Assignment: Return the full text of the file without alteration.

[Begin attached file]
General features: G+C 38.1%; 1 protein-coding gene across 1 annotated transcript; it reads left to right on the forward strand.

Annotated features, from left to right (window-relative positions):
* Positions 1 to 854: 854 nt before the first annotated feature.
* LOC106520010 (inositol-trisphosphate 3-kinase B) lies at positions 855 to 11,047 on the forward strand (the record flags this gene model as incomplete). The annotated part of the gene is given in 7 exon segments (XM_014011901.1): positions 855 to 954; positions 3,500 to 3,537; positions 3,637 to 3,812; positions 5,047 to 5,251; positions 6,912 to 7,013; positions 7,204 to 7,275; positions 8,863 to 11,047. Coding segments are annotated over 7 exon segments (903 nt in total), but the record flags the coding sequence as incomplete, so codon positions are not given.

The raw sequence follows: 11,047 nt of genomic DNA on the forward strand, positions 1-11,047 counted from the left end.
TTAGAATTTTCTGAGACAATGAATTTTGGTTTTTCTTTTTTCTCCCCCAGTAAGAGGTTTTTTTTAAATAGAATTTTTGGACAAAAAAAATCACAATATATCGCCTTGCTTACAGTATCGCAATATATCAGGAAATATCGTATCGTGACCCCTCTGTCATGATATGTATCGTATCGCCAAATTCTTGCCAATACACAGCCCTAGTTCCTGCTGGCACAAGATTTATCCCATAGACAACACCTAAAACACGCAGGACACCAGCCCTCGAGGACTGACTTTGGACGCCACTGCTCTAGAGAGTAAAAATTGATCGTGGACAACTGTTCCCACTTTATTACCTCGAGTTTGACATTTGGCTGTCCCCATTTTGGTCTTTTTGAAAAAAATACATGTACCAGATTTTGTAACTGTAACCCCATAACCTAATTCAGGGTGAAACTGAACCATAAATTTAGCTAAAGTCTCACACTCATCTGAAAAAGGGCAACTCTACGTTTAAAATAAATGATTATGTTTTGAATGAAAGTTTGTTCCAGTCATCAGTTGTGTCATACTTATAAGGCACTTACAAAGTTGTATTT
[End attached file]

General features: G+C 38.1%; 1 protein-coding gene across 1 annotated transcript; it reads left to right on the forward strand.

Annotated features, from left to right (window-relative positions):
* Positions 1 to 854: 854 nt before the first annotated feature.
* LOC106520010 (inositol-trisphosphate 3-kinase B) lies at positions 855 to 11,047 on the forward strand (the record flags this gene model as incomplete). The annotated part of the gene is given in 7 exon segments (XM_014011901.1): positions 855 to 954; positions 3,500 to 3,537; positions 3,637 to 3,812; positions 5,047 to 5,251; positions 6,912 to 7,013; positions 7,204 to 7,275; positions 8,863 to 11,047. Coding segments are annotated over 7 exon segments (903 nt in total), but the record flags the coding sequence as incomplete, so codon positions are not given.

The raw sequence follows: 11,047 nt of genomic DNA on the forward strand, positions 1-11,047 counted from the left end.
TTAGAATTTTCTGAGACAATGAATTTTGGTTTTTCTTTTTTCTCCCCCAGTAAGAGGTTTTTTTTAAATAGAATTTTTGGACAAAAAAAATCACAATATATCGCCTTGCTTACAGTATCGCAATATATCAGGAAATATCGTATCGTGACCCCTCTGTCATGATATGTATCGTATCGCCAAATTCTTGCCAATACACAGCCCTAGTTCCTGCTGGCACAAGATTTATCCCATAGACAACACCTAAAACACGCAGGACACCAGCCCTCGAGGACTGACTTTGGACGCCACTGCTCTAGAGAGTAAAAATTGATCGTGGACAACTGTTCCCACTTTATTACCTCGAGTTTGACATTTGGCTGTCCCCATTTTGGTCTTTTTGAAAAAAATACATGTACCAGATTTTGTAACTGTAACCCCATAACCTAATTCAGGGTGAAACTGAACCATAAATTTAGCTAAAGTCTCACACTCATCTGAAAAAGGGCAACTCTACGTTTAAAATAAATGATTATGTTTTGAATGAAAGTTTGTTCCAGTCATCAGTTGTGTCATACTTATAAGGCACTTACAAAGTTGTATTT